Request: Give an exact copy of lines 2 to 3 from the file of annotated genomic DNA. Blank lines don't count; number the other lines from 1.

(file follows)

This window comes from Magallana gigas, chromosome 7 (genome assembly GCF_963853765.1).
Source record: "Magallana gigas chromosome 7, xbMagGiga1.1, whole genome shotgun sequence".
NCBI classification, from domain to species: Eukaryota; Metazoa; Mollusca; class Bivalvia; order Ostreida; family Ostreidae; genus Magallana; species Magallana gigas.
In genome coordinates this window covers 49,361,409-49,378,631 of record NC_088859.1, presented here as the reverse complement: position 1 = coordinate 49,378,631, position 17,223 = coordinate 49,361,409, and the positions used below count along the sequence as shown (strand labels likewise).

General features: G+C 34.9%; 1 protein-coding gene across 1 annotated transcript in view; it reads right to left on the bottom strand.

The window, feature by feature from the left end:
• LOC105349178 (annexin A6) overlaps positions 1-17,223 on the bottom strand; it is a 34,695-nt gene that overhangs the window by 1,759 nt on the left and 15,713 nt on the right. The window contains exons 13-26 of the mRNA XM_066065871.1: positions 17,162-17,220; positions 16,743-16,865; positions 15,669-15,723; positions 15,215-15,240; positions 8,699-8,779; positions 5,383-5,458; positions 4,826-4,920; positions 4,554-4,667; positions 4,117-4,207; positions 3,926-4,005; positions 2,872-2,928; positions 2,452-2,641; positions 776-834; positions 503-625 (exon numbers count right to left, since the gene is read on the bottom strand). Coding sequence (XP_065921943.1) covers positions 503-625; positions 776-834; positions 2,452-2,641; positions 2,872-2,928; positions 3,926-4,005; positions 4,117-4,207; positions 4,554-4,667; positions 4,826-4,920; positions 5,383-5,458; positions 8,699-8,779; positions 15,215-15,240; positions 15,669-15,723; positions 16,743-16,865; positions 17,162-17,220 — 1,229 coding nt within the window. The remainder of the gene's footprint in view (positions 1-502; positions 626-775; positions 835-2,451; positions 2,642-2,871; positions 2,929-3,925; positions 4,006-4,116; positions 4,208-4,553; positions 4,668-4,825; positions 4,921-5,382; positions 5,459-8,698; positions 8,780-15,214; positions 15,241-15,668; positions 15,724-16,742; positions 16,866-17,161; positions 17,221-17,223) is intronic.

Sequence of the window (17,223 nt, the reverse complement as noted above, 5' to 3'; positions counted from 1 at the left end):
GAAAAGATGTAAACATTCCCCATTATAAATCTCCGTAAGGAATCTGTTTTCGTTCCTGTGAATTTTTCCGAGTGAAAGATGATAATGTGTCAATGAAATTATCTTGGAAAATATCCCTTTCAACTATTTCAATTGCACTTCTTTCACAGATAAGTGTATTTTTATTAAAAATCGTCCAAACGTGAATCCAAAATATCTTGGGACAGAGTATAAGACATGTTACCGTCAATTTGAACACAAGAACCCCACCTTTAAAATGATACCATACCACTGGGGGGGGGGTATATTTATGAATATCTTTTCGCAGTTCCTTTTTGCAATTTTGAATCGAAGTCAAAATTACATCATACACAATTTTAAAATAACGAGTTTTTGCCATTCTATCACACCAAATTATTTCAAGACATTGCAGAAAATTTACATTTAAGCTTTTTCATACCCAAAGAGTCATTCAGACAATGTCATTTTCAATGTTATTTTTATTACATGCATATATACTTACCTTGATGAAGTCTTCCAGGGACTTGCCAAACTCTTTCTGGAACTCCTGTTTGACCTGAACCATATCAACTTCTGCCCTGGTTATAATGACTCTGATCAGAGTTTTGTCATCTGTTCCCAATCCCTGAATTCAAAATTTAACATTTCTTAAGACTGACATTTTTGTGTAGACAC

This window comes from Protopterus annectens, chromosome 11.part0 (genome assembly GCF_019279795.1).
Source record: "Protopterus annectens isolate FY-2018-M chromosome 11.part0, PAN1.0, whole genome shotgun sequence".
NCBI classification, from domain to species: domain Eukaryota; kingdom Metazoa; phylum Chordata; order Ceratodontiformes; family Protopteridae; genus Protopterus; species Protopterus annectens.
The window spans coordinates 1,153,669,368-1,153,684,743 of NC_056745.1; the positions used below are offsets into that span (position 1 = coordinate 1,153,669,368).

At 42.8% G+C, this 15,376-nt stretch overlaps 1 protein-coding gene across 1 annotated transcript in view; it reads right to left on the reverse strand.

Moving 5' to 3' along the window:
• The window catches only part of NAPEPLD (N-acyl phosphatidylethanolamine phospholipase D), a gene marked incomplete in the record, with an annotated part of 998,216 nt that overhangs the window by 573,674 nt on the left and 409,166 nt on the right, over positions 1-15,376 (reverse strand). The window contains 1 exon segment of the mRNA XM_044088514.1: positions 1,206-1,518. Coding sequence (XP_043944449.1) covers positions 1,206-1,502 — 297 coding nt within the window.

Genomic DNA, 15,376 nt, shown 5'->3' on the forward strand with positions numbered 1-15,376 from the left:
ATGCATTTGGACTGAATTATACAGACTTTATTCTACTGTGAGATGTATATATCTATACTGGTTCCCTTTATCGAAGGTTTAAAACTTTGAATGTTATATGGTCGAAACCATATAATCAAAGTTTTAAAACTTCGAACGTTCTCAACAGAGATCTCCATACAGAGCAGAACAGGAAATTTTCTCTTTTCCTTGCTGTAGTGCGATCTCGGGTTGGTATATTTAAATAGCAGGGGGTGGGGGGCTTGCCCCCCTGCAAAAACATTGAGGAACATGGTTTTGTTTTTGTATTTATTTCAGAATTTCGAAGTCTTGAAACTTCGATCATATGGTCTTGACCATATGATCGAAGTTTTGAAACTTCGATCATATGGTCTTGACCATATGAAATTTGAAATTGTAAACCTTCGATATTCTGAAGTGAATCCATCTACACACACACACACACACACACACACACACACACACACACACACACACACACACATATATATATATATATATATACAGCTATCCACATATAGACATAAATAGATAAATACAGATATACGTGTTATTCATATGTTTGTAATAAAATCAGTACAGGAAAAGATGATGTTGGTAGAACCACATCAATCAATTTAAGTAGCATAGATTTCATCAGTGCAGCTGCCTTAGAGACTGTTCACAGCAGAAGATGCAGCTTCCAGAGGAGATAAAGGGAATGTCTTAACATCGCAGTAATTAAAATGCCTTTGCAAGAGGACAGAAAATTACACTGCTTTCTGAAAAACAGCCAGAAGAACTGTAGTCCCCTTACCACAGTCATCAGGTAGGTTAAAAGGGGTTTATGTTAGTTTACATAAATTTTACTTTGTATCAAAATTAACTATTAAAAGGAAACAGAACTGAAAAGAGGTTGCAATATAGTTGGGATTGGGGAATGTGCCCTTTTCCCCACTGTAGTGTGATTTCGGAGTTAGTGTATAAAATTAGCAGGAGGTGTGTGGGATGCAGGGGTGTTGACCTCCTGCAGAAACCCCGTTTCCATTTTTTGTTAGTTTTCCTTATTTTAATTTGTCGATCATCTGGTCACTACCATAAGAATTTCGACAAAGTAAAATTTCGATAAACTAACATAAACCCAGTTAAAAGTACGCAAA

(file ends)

Source record: "Magallana gigas chromosome 7, xbMagGiga1.1, whole genome shotgun sequence".
NCBI classification, from domain to species: Eukaryota; Metazoa; Mollusca; class Bivalvia; order Ostreida; family Ostreidae; genus Magallana; species Magallana gigas.